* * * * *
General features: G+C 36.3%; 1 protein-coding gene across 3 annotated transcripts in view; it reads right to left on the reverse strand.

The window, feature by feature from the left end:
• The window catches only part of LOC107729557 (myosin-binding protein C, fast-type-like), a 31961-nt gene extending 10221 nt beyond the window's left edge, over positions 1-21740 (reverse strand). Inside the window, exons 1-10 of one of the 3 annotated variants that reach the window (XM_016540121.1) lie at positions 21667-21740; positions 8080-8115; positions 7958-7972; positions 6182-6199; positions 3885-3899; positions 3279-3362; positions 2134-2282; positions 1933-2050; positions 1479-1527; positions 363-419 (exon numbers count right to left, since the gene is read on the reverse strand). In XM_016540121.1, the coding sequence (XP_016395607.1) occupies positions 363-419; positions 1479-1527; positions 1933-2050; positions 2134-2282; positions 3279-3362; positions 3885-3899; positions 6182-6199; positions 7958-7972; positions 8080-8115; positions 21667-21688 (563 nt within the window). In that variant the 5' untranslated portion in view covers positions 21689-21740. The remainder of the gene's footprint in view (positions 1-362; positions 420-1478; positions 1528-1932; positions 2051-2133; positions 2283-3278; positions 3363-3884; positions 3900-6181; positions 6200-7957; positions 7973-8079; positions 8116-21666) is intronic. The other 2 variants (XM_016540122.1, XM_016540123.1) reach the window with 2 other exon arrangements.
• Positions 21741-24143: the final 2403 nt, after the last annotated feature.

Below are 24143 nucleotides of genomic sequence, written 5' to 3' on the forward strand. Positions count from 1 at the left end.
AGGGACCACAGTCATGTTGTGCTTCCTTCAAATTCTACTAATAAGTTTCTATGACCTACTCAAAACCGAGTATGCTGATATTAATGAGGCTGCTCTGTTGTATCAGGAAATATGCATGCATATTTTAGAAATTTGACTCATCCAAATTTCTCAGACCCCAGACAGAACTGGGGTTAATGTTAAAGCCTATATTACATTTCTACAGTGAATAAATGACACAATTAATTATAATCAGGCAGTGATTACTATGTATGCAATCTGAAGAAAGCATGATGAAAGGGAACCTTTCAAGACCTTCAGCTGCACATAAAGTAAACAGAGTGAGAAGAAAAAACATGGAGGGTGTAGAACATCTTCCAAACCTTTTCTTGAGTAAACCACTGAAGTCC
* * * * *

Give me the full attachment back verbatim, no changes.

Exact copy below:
General features: G+C 36.3%; 1 protein-coding gene across 3 annotated transcripts in view; it reads right to left on the reverse strand.

The window, feature by feature from the left end:
• The window catches only part of LOC107729557 (myosin-binding protein C, fast-type-like), a 31961-nt gene extending 10221 nt beyond the window's left edge, over positions 1-21740 (reverse strand). Inside the window, exons 1-10 of one of the 3 annotated variants that reach the window (XM_016540121.1) lie at positions 21667-21740; positions 8080-8115; positions 7958-7972; positions 6182-6199; positions 3885-3899; positions 3279-3362; positions 2134-2282; positions 1933-2050; positions 1479-1527; positions 363-419 (exon numbers count right to left, since the gene is read on the reverse strand). In XM_016540121.1, the coding sequence (XP_016395607.1) occupies positions 363-419; positions 1479-1527; positions 1933-2050; positions 2134-2282; positions 3279-3362; positions 3885-3899; positions 6182-6199; positions 7958-7972; positions 8080-8115; positions 21667-21688 (563 nt within the window). In that variant the 5' untranslated portion in view covers positions 21689-21740. The remainder of the gene's footprint in view (positions 1-362; positions 420-1478; positions 1528-1932; positions 2051-2133; positions 2283-3278; positions 3363-3884; positions 3900-6181; positions 6200-7957; positions 7973-8079; positions 8116-21666) is intronic. The other 2 variants (XM_016540122.1, XM_016540123.1) reach the window with 2 other exon arrangements.
• Positions 21741-24143: the final 2403 nt, after the last annotated feature.

Below are 24143 nucleotides of genomic sequence, written 5' to 3' on the forward strand. Positions count from 1 at the left end.
AGGGACCACAGTCATGTTGTGCTTCCTTCAAATTCTACTAATAAGTTTCTATGACCTACTCAAAACCGAGTATGCTGATATTAATGAGGCTGCTCTGTTGTATCAGGAAATATGCATGCATATTTTAGAAATTTGACTCATCCAAATTTCTCAGACCCCAGACAGAACTGGGGTTAATGTTAAAGCCTATATTACATTTCTACAGTGAATAAATGACACAATTAATTATAATCAGGCAGTGATTACTATGTATGCAATCTGAAGAAAGCATGATGAAAGGGAACCTTTCAAGACCTTCAGCTGCACATAAAGTAAACAGAGTGAGAAGAAAAAACATGGAGGGTGTAGAACATCTTCCAAACCTTTTCTTGAGTAAACCACTGAAGTCC